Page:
Desire is an eternal flame that casts a wicked glow in “Zerline’s Tale,” a seductive but ultimately slight memory play based on a short story from Austrian writer Hermann Broch’s book “The Guiltless,” adapted by Jeremy Sams. Still, there’s nothing like a tantalizing passion-versus-morality play, and this English-language premiere gets a handsome Hartford Stage production, along with a transformative performance by Elizabeth Ashley, who summons ghosts of her own in the telling.
It’s a juicy role famously played by Jeanne Moreau in Europe in the 1980s. Here, Ashley casts her own powerful spell as Zerline, a crafty old servant woman who recounts to an entranced listener an upstairs/downstairs story of desire, revenge and murder.
Set in 1923 inflation-ridden Germany, the once-affluent and aristocratic household in which Zerline works is now reduced to taking in tenants. The latest is a handsome young visitor simply known as the Man (Jon David Casey), who is the target for Zerline’s cautionary tale, one she parcels out with just the right amount of detail and tease as she goes about ostensibly cleaning his room.
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She first catches his interest by referring to the widowed baroness’s “bastard daughter,” whose mysterious ways might even have implications for the boarder.
“I’ve intrigued you, haven’t I?” asks the old and arthritic Zerline to the man of few words, played with nicely measured reactions by Casey. She could be speaking to the audience, too, as Ashley works the room in every sense of the word. She is solicitous, playful, demanding, self-absorbed, provocative and ultimately transfixing as she recalls the passions, both grand and petty, of her prime. The old Zerline is a tough, rough, unsentimental peasant who has no illusions about the ways of class and privilege. But memories of sex and sin are seen in a different light.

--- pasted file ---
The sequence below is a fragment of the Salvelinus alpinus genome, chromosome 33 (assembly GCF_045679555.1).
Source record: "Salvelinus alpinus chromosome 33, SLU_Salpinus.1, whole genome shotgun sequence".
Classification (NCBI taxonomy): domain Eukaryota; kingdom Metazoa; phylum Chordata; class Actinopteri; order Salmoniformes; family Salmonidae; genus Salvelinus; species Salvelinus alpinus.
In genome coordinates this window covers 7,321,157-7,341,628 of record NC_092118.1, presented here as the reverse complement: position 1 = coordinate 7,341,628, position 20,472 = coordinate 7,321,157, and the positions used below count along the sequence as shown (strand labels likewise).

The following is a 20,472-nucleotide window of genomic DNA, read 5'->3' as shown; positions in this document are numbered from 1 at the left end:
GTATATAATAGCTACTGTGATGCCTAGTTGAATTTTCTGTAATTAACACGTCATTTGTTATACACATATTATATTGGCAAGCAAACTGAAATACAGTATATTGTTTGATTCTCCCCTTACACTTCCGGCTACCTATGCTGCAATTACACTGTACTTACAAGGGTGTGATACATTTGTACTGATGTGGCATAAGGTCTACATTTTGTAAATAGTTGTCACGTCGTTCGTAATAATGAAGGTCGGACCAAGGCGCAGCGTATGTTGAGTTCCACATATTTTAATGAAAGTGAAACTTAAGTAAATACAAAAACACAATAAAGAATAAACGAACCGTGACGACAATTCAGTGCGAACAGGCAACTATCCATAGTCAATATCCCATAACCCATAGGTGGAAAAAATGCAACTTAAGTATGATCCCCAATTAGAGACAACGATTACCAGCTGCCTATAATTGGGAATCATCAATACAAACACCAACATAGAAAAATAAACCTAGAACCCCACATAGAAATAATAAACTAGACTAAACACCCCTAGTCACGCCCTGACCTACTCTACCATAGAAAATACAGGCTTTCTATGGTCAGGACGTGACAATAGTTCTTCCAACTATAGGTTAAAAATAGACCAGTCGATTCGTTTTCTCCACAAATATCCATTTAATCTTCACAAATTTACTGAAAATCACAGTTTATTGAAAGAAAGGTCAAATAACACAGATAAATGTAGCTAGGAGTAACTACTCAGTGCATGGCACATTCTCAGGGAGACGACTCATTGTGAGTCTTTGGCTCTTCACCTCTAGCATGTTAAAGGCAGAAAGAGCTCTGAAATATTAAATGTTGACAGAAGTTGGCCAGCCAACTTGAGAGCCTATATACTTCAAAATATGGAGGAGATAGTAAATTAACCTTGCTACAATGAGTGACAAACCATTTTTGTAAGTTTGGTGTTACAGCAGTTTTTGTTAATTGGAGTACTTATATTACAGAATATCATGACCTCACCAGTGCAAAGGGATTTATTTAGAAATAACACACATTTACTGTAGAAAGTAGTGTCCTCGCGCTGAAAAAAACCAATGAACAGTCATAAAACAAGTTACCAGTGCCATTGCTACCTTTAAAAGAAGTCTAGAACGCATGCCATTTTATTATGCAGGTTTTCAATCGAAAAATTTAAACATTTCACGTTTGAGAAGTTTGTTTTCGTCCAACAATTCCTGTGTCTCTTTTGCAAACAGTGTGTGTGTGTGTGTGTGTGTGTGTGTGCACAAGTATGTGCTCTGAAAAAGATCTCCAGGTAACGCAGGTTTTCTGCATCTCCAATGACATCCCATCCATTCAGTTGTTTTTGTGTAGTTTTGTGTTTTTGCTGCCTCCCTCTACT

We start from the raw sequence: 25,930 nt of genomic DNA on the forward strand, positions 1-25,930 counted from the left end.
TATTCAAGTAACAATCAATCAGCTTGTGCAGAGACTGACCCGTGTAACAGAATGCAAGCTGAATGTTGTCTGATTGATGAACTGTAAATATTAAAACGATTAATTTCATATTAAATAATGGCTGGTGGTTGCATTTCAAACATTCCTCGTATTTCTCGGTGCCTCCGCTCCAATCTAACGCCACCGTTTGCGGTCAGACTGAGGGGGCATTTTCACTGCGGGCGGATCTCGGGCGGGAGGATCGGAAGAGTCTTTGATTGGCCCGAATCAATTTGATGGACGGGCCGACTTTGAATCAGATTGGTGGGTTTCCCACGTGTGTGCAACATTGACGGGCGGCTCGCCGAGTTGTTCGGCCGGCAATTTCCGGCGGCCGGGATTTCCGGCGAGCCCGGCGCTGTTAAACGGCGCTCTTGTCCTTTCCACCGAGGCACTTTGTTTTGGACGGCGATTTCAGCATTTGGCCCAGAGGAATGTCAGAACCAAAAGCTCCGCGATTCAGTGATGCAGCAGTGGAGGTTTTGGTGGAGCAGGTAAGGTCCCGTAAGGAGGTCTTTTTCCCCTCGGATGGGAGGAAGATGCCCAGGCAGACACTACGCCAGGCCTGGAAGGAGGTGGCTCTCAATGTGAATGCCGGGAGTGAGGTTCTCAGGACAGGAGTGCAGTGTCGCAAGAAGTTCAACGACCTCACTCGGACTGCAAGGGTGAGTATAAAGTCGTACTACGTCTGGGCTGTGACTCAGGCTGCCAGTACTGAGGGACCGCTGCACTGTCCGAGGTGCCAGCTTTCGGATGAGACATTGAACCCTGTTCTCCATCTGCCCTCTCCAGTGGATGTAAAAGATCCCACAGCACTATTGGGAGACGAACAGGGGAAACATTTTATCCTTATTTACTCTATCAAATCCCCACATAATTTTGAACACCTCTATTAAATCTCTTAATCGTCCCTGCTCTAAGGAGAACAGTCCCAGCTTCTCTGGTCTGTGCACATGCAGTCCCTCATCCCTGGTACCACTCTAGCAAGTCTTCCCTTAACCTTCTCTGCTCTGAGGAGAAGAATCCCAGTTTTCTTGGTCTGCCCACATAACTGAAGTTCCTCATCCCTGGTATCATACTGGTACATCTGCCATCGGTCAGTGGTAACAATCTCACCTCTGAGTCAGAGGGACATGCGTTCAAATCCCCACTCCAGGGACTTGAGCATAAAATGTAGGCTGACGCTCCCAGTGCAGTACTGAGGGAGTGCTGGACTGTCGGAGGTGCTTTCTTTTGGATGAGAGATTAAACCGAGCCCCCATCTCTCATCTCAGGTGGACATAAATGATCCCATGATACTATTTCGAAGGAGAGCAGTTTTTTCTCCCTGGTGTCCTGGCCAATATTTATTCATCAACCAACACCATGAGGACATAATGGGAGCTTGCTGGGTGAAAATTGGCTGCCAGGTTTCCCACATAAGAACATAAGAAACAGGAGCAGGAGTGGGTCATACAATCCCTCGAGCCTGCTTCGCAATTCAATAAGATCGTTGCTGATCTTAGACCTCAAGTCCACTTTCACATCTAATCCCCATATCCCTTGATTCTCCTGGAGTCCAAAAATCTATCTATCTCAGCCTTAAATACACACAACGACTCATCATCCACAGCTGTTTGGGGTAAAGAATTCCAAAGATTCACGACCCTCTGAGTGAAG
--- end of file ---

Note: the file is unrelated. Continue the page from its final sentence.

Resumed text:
Watch the decades dissolve as Ashley dreamily, hungrily, sensually tells of the time when she planned to bed — and perhaps even wed — the lover of the baroness, who fathered the illegitimate daughter. Delusion and desire conspire in a scene that is the work’s high point in storytelling and performance.
When murder enters the picture, things get complicated for all involved, including the baroness’s husband, an upstanding and noble judge who appears to stand above mere matters of the flesh. Up until then, he is a minor figure in the story, but his character becomes a significant factor in the play’s intertwining moral universe.
A further reveal at the end gives the story an intriguing narrative and thematic twist. But its psychological notion of saints and sinners lacks sufficient heft to totally sell the play, despite the best efforts of the star, helmer Michael Wilson and a first-rate design team.
Alexander Dodge designs a finely detailed set that draws aud into the confines of the tenant’s faded-elegant room while conjuring up a mysterious beyond as Zerline enters her dark and dangerous past. Howell Binkley’s lighting and John Gromada’s intoxicating music also add dimension to the haunted tale.